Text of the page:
Words Can Hurt

sophie

Words convey facts and evoke feelings. The way we talk—and the specifically the words we choose—say a lot about what we think and value. When we use positive adoption language, we are supporting that adoption is a wonderful way to build a family – just as birth is.  Both ways are important, unique and special.  One is not more important than the other.

By using emotionally sensitive language, we educate others about adoption and the fact that it isn’t a “second best” route to becoming a parent. We speak and write this way in the hope of influencing others so that this language will someday become the norm.  It is important to talk with your family and friends about why certain verbiage has a negative impact – and relate it to your preferences. Your coaching can also be contagious to those around you, correcting adoption misconceptions in a powerful way.

When considering your adoption language, it is important to think of the child’s perspective. For an adopted child, the difference in the words they hear about adoption can change the way they view themselves.  It’s also the tone and intent of the user that puts the communicative concept in a positive or negative light.

In adoption, children will always have two absolutely “real” families: one by birth and one by adoption.  By sweetening the language, we sometimes remove the truth though.  A fact remains that can’t be changed with emotionally sensitive words… that every adoption really begins with a catastrophe.

Sometimes we may actually have to choose between politically correct terms and those a child chooses to use – based on their age level and cognitive understanding.  For example, in a foster child’s eyes, they were “taken away” from their parent by police and CPS workers.  So, they won’t easily apply the preferred term: “court termination” to that scenario. They were there for the “taking away” part and if it’s historically accurate, any correction might cause unnecessary confusion.

If you have reached this article because you are unsure of what phrases to use, we believe it’s perfectly acceptable to ask the biological parents or adoptive family what they prefer. By being overt, you can avoid phrases that may be confusing to a child and/or hurtful to both the birth family and adopting family.  Quite frankly, they may not even entirely support this agency’s chosen terms – and that’s just fine.  We should all aim to create comfort with our words.  Use the terms that they support and find the most value in, given their unique relationships and situation.

Adoption has significant impact on the lives of those it touches, but it is not a “condition.” It should never become a label.  Choose which words you use carefully and thoughtfully.  After all — Words Can Hurt.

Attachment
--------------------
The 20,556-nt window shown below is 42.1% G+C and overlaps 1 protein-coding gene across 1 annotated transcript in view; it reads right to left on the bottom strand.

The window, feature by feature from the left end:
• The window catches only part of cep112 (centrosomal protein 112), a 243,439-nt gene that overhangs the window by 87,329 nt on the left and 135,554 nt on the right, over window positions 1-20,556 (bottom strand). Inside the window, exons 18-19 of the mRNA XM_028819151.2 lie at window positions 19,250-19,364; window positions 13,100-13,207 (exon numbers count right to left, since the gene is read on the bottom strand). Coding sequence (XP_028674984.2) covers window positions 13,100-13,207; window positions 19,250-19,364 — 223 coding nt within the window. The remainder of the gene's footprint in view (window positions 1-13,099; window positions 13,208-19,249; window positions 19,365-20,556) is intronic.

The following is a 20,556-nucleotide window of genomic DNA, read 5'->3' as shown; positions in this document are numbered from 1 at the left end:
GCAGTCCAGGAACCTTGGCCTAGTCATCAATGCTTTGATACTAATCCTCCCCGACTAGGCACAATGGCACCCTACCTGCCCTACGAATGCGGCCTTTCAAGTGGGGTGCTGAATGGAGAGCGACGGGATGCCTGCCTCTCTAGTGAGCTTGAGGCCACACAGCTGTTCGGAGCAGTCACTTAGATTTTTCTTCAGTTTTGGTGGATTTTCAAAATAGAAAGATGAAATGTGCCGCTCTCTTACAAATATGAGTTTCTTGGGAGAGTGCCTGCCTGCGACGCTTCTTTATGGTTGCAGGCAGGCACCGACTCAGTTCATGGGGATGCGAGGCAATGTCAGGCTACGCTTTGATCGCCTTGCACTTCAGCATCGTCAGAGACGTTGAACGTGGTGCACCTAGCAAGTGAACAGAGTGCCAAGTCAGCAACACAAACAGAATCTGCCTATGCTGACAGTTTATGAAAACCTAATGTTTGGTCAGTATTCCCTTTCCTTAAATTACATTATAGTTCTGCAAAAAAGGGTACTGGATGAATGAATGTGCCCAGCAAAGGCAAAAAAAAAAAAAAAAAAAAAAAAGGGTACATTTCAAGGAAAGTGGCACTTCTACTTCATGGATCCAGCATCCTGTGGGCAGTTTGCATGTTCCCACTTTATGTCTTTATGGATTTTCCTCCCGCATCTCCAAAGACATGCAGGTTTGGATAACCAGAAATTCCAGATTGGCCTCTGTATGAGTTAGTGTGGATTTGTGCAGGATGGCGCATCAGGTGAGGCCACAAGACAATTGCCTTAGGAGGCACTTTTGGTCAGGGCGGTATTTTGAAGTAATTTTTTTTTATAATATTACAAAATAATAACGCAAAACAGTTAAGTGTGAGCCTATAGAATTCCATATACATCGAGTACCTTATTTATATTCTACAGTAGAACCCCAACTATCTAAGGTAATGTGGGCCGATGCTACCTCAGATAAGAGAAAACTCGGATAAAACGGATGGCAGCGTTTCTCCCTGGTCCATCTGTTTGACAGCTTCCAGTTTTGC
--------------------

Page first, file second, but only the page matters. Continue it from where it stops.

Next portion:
Below are vocabulary terms about adoption which have been chosen carefully to reflect maximum respect, responsibility and objectivity about the decisions occurring in family planning decisions, children who have been adopted and families who have been impacted by adoption.

More Sensitive:                                    Less Sensitive:

Say: Birthparent                                   Don’t say: Real Parent

Say: Biological parent                         Don’t say: Natural parent

Say: Birth Child                                    Don’t say: My own child, real child, natural child

Say: My child                                         Don’t say: My adopted child, My own child

Say: Person                                           Don’t say: Adoptee

Say: Born to unmarried parents         Don’t say: Illegitimate

Say: Make an adoption plan                Don’t say: Give away, adopt out

Say: Chose adoption                            Don’t say: Put up or give up for adoption

Say: To parent the baby                       Don’t say: To keep the baby

Say: Child in need of a family             Don’t say: Adoptable child/unwanted child

Say: I’m a Parent                                   Don’t clarify: I’m an Adoptive parent

Say: Child who has special needs     Don’t say: Handicapped child, Hard to place child

Say: He/She WAS adopted                 Don’t say:  He/She IS adopted

Say: Choosing adoption plan            Don’t say: giving away the child

Say: Search                                           Don’t say: Track down parents

Say: Unintended pregnancy               Don’t say: Unwanted pregnancy

Say: Court termination                        Don’t say:  Child taken away

Say: Intercountry Adoption                 Don’t say:  Foreign adoption

Say: Making Contact With                  Don’t say:  Reunion

Say: Biological or birth father             Don’t say:  Real Father

Say: Biological or birth mother           Don’t say:  Real Mother

Say: Finding a family to parent a child    Don’t say: Putting a child up for adoption

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3 thoughts on “Words Can Hurt

  1. Most of these are good. Sometimes people make me cringe with the stuff they say. But I don’t agree that we should never use words like adoptee. In writing for our blog, we would be hardpressed (or incredibly verbose) to describe certain things in a post or in a tweet without being able to use that word. Sometimes language designed to be more sensitive can lead us down the path of being ridiculous. However, the word “real” has NO place at all in any discussion of families and family members.

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